Our silken veil

A chilling yet beautiful reflection of those who hold power, as well as the average citizen of our society

Our silken veil

Vae O’Neil, A&E Editor


Will Connolly, best known for his thespian pursuits, shows but only a few of the many faults of our culture with “The Caterpillars of the Commonwealth.” The album was born of ideas and scenes present in William Shakespeare’s “Richard II,” particularly the phrase “Caterpillars of the Commonwealth,” which in the play describes King Richard’s powerful friends as parasitic invaders to the kingdom.
The caterpillar analogy is not at all confined to Shakespeare. Since biblical times, caterpillars have been viewed as a sort of pestilence, as recorded in many popular works, including one written about two thousand years ago. How Connolly drapes this age-old metaphor in modern clothes is truly remarkable.
A song of particular interest is “Odd to Even,” something so chock full of allusive metaphor that simply listening to it at face value and rejecting all deeper meaning would result in it sounding like hob cobbled gibberish; but that is hardly the case. The first half of the song tremendously dense; in reference to the internet, a line reads “Players on a virtual scaena frons.” For those who don’t know what a scaena frons is – can’t blame you – it’s the elaborately decorated architectural background of a Roman theatre stage.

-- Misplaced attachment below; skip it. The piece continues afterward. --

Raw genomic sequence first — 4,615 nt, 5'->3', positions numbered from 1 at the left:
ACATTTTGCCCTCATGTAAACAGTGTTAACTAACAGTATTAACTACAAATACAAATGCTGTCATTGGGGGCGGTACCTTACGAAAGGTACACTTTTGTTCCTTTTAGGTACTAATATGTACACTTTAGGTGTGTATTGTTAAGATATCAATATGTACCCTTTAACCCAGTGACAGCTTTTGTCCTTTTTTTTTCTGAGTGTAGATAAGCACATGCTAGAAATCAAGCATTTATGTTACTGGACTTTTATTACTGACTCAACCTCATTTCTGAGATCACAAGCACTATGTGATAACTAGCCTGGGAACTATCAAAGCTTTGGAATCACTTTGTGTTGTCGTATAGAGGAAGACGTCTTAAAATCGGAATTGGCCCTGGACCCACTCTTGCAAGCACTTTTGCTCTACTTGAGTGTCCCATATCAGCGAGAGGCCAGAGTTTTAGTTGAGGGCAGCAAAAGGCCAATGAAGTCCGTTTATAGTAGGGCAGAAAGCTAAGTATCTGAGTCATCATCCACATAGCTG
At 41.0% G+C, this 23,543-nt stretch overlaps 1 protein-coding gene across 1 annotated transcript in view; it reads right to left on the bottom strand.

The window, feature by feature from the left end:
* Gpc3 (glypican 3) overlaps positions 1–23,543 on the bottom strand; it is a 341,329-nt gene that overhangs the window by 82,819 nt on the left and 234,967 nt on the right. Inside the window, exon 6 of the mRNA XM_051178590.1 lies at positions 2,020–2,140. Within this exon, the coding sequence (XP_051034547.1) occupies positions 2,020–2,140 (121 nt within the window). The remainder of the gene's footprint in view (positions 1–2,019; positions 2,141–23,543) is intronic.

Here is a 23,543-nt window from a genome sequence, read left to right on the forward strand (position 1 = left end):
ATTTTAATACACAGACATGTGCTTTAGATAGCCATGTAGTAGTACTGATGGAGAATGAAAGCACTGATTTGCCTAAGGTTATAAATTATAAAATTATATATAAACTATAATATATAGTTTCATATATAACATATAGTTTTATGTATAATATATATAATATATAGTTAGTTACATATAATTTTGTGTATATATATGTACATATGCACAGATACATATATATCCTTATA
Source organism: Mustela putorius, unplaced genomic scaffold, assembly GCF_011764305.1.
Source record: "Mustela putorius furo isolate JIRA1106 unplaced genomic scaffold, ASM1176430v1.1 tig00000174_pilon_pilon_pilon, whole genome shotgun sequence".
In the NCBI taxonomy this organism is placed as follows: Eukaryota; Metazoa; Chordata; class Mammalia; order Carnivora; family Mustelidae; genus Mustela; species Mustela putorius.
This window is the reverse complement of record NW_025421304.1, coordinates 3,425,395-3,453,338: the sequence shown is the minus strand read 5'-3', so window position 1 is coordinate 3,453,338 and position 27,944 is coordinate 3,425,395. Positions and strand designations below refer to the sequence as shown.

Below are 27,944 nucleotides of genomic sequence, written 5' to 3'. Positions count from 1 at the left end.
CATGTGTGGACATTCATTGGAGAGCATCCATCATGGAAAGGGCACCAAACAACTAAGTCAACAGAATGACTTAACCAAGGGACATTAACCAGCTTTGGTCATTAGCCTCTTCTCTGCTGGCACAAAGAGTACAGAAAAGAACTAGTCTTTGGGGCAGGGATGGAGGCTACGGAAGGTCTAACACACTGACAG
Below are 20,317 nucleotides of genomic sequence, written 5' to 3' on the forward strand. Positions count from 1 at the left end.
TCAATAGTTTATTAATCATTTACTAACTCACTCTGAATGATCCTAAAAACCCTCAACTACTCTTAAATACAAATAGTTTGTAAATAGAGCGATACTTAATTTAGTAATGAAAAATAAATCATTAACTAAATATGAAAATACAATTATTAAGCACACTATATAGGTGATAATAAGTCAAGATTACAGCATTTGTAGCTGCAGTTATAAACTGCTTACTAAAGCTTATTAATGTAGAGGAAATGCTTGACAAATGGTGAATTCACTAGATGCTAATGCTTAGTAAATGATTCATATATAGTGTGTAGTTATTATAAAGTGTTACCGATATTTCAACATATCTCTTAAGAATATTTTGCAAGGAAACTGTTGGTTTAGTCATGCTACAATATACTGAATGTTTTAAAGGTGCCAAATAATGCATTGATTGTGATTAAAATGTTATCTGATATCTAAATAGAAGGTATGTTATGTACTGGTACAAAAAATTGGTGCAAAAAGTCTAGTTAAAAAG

And that is just the beginning – later Connolly warbles “The theater’s built with innovation / Mortal coils motored by oil, so dull”. here lies another Shakespearean reference with the mention of “mortal coils,” basically meaning that the dull, difficult trials and tribulations (mortal coils) of living even a meagre existence must continue – with these lives of the many being fueled by oil, as though they were machines.
The second half of “Odd to Even” is a different matter entirely; it bears a completely different sonic signature that its beginning half, switching to an arrhythmic chant that snowballs into a canon; and while this half is not quite as dense with symbolism as the first, it still has something to say. Two repeating lines state “A new verizon with every new city / Newer sleep beside a newer phone,” and it’s pretty obvious that it’s a negative statement toward phones – but that’s just scratching the surface.
Verizon is a portmanteau, a combination of two words: horizon, and the Latin veritas, meaning truth. The true horizon. This could be perceived as the true potential of an individual – but if there is a new, different potential for a person in every new city in which they’re placed, is that potential really true, a genuine verizon, should that truth warp and distort from place to place? All things considered, “Caterpillars of the Commonwealth” is a delicious symphony, particularly delectable for those who like to muse on their music.

Graphic courtesy of soundcloud.com